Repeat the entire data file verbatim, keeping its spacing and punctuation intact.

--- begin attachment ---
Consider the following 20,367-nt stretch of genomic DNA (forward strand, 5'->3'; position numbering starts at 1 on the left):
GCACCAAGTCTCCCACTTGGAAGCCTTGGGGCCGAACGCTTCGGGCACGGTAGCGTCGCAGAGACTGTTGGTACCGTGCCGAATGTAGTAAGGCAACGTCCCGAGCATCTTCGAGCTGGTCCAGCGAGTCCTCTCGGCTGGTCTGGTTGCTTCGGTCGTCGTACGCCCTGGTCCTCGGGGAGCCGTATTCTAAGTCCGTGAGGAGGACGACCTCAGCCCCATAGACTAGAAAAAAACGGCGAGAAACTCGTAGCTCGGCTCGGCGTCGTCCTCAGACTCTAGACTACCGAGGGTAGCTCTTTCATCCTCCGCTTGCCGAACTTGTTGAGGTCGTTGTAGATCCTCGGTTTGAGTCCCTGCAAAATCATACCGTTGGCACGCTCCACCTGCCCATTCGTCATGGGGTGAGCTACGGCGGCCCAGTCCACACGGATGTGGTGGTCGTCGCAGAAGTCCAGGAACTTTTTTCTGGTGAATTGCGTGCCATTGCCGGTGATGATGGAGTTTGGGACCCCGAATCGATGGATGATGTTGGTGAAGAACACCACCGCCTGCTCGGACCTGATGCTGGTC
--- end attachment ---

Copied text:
Consider the following 20,367-nt stretch of genomic DNA (forward strand, 5'->3'; position numbering starts at 1 on the left):
GCACCAAGTCTCCCACTTGGAAGCCTTGGGGCCGAACGCTTCGGGCACGGTAGCGTCGCAGAGACTGTTGGTACCGTGCCGAATGTAGTAAGGCAACGTCCCGAGCATCTTCGAGCTGGTCCAGCGAGTCCTCTCGGCTGGTCTGGTTGCTTCGGTCGTCGTACGCCCTGGTCCTCGGGGAGCCGTATTCTAAGTCCGTGAGGAGGACGACCTCAGCCCCATAGACTAGAAAAAAACGGCGAGAAACTCGTAGCTCGGCTCGGCGTCGTCCTCAGACTCTAGACTACCGAGGGTAGCTCTTTCATCCTCCGCTTGCCGAACTTGTTGAGGTCGTTGTAGATCCTCGGTTTGAGTCCCTGCAAAATCATACCGTTGGCACGCTCCACCTGCCCATTCGTCATGGGGTGAGCTACGGCGGCCCAGTCCACACGGATGTGGTGGTCGTCGCAGAAGTCCAGGAACTTTTTTCTGGTGAATTGCGTGCCATTGCCGGTGATGATGGAGTTTGGGACCCCGAATCGATGGATGATGTTGGTGAAGAACACCACCGCCTGCTCGGACCTGATGCTGGTC